Toronto Blue Jays: Why the interest in Justin Turner?

ARLINGTON, TEXAS - OCTOBER 25: Justin Turner #10 of the Los Angeles Dodgers reacts after flying out against the Tampa Bay Rays during the second inning in Game Five of the 2020 MLB World Series at Globe Life Field on October 25, 2020 in Arlington, Texas. (Photo by Tom Pennington/Getty Images)
ARLINGTON, TEXAS - OCTOBER 25: Justin Turner #10 of the Los Angeles Dodgers reacts after flying out against the Tampa Bay Rays during the second inning in Game Five of the 2020 MLB World Series at Globe Life Field on October 25, 2020 in Arlington, Texas. (Photo by Tom Pennington/Getty Images) /

With the Toronto Blue Jays diving headfirst into the free agent rumour mill, third baseman Justin Turner has piqued the interest of the Jays management team.

Fresh off a World Series win with the Los Angeles Dodgers, third baseman Justin Turner is now a free agent and is starting to generate some interest from teams across the league. The Toronto Blue Jays recently joined in on the fun, contacting the third baseman amongst a host of other free agents since free agency began this winter.

Drafted in the seventh round in 2006 by the Cincinnati Reds, Turner would spend a short time with the Baltimore Orioles and three years with the New York Mets before joining the Dodgers in 2014 on a minor league contract. Since joining L.A., Turner’s career has taken off, as he has seen his slash line rise to .302/.382/.503 with 116 home runs and 406 RBI while also earning an All-Star appearance in 2017.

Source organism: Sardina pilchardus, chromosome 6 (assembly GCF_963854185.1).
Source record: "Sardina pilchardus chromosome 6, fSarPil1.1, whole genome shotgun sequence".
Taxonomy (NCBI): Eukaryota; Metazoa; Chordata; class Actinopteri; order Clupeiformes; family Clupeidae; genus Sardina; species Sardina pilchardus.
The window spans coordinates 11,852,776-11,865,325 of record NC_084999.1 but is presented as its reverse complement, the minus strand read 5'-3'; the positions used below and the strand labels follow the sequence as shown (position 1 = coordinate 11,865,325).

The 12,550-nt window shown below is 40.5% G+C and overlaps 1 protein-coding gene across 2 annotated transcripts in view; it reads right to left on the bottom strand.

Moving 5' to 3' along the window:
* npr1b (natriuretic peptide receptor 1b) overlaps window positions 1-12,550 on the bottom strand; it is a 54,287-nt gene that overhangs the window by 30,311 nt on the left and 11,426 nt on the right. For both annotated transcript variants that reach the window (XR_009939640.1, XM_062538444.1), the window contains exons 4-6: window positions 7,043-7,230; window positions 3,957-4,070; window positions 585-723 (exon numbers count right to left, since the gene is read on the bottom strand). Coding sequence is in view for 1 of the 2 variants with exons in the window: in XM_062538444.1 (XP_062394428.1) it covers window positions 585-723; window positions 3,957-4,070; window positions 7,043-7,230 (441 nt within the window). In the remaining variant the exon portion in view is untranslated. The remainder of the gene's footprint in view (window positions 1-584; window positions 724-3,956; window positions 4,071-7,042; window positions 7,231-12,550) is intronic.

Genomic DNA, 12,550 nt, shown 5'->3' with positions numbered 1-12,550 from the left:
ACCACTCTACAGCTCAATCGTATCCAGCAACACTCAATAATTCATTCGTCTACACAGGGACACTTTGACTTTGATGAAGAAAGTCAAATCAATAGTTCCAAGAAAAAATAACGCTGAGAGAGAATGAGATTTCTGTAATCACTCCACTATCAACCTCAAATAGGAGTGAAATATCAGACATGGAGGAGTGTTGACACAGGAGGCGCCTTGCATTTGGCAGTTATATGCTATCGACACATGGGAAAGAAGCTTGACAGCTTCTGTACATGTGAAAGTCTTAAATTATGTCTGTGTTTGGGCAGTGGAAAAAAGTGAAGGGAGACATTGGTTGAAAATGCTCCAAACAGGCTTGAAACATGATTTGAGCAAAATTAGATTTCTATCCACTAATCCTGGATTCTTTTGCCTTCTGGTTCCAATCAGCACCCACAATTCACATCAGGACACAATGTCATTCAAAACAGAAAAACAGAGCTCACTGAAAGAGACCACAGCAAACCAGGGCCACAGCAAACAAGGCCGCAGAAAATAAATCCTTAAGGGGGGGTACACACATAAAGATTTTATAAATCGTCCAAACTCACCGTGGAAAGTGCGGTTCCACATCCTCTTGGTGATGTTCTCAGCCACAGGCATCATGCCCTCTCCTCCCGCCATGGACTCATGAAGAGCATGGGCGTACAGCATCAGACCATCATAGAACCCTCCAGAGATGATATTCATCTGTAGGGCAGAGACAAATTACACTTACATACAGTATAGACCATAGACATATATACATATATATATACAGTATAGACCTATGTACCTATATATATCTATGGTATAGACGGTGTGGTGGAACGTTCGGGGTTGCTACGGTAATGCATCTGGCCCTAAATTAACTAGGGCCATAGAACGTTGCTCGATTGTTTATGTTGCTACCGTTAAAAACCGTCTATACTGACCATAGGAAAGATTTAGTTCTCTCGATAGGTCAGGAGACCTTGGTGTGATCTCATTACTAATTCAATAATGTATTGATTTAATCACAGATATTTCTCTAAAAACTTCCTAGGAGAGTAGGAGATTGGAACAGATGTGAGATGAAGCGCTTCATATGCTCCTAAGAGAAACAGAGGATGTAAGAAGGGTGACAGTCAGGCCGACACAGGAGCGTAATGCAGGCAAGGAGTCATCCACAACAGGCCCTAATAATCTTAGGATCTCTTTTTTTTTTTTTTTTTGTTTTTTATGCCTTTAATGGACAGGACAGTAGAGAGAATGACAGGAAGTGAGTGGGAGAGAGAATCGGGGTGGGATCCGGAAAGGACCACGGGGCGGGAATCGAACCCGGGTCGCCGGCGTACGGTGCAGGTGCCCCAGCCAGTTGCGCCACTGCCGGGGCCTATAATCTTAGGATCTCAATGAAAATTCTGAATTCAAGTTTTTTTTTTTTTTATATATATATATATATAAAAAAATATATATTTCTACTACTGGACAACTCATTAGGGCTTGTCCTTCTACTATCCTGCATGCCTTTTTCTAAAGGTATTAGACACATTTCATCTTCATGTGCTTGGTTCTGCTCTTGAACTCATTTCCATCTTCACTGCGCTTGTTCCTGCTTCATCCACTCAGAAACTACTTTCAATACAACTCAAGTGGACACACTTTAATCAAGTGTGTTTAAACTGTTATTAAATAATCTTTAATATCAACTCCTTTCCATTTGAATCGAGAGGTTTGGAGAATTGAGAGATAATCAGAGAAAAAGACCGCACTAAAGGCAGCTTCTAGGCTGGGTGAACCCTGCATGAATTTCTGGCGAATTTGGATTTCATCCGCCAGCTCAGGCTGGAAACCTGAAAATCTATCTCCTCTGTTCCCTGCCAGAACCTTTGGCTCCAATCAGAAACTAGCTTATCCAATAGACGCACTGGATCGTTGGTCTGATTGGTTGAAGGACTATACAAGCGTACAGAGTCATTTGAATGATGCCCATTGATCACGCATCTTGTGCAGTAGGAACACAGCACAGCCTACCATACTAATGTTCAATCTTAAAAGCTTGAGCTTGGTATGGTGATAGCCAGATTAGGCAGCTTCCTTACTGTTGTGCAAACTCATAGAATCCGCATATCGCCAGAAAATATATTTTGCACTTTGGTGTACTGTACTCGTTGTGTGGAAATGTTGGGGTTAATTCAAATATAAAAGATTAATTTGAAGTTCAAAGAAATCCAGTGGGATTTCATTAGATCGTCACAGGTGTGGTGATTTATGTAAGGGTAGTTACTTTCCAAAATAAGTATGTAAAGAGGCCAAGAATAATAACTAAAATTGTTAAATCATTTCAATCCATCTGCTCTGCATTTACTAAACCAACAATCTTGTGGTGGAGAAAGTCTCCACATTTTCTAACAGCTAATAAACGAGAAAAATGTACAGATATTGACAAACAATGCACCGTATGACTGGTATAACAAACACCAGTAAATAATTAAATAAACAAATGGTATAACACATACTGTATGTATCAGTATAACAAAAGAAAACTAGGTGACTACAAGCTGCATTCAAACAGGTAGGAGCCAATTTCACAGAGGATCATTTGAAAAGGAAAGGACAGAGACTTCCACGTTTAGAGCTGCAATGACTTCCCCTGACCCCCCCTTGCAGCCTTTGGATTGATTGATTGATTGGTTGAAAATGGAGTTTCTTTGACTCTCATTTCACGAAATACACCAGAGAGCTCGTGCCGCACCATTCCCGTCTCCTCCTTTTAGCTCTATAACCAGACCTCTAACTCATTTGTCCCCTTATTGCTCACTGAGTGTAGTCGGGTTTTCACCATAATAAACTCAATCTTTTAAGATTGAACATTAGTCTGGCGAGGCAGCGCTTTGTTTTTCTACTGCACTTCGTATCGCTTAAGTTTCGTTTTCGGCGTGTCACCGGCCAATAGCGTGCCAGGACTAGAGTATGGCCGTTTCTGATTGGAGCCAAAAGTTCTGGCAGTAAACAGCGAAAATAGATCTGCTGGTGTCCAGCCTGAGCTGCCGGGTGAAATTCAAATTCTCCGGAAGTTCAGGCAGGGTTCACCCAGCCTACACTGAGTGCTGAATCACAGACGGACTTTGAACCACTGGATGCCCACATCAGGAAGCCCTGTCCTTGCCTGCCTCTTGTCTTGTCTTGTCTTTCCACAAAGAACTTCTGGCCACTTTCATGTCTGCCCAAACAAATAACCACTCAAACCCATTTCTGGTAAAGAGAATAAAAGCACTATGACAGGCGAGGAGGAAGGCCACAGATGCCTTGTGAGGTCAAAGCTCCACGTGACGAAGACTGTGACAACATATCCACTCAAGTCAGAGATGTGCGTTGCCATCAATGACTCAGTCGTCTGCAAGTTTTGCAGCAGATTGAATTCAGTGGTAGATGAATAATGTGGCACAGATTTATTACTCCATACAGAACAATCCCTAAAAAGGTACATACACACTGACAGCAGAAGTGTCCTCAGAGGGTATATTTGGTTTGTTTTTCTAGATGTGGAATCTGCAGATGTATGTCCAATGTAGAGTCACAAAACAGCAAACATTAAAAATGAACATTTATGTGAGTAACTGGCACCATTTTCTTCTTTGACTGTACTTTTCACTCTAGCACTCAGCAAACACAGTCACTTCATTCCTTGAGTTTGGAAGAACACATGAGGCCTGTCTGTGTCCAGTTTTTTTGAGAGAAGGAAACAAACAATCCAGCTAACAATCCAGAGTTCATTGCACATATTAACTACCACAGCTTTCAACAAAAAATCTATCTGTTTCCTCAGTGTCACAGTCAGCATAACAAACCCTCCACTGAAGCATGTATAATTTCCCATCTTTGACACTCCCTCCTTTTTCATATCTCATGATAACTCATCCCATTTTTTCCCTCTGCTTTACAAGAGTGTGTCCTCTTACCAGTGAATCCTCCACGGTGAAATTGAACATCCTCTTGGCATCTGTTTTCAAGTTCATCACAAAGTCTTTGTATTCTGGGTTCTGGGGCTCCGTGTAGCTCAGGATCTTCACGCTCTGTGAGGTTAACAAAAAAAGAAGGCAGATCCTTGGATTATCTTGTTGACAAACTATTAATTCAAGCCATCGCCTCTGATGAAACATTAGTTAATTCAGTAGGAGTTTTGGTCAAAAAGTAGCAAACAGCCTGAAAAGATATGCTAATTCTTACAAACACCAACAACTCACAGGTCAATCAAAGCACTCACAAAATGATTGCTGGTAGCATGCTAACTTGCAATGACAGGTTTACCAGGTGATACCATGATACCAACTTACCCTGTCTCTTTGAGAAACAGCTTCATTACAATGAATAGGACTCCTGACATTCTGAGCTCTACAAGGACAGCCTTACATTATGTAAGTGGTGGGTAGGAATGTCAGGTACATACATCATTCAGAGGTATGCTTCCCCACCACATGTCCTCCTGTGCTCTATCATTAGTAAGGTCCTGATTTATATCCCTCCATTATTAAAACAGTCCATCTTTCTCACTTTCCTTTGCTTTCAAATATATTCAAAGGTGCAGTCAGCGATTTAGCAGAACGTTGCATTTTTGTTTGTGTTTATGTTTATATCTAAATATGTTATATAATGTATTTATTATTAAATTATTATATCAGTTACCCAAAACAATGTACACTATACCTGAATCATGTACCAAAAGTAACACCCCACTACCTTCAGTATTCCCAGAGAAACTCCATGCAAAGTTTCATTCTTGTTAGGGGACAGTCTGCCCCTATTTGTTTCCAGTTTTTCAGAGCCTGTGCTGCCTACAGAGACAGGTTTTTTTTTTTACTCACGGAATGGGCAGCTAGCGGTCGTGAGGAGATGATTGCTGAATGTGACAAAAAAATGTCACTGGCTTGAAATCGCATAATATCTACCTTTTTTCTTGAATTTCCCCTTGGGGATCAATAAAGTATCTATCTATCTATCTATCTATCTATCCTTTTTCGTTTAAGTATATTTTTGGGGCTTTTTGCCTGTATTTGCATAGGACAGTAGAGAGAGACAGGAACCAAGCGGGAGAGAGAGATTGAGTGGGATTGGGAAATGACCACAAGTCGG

Why Turner makes sense as a Blue Jay

With last season’s third baseman Travis Shaw most likely being cut loose this off-season, the Blue Jays will potentially be entering next season with a lack of options at the hot corner.

Vladimir Guerrero Jr. moved across the diamond last season, and if the Blue Jays decide to keep him there, the team will most likely have to use either Cavan Biggio or Santiago Espinal to man the hot corner unless they pick up a free agent. Biggio isn’t a bad option at third, but I don’t think the Blue Jays really envision him there as a long-term solution, while Espinal just doesn’t have a ton of experience at the hot corner in both the MLB or as a professional. The Blue Jays do have some prospects coming down the pipeline in Jordan Groshans and Austin Martin who could be utilized at third base, but they are most likely a year or two away from potentially joining the active roster given the shortened 2020 season.

Another reason Turner makes sense in a Blue Jays uniform is his veteran leadership and post-season experience. Considering the organization is coming off a rebuild and sits on the younger side compared to other MLB teams, a veteran like Turner could be a boost for the organization given his experience. He has postseason and World Series experience under his belt, which isn’t a bad thing to have amongst a younger crowd eager to learn. It also doesn’t hurt that the Long Beach native has been quite impressive with a bat in his hands since joining the Dodgers, and the Blue Jays wouldn’t have to surrender any draft picks if he chooses to sign North of the border this off-season (as he could not be offered a qualifying offer because he received one in 2016).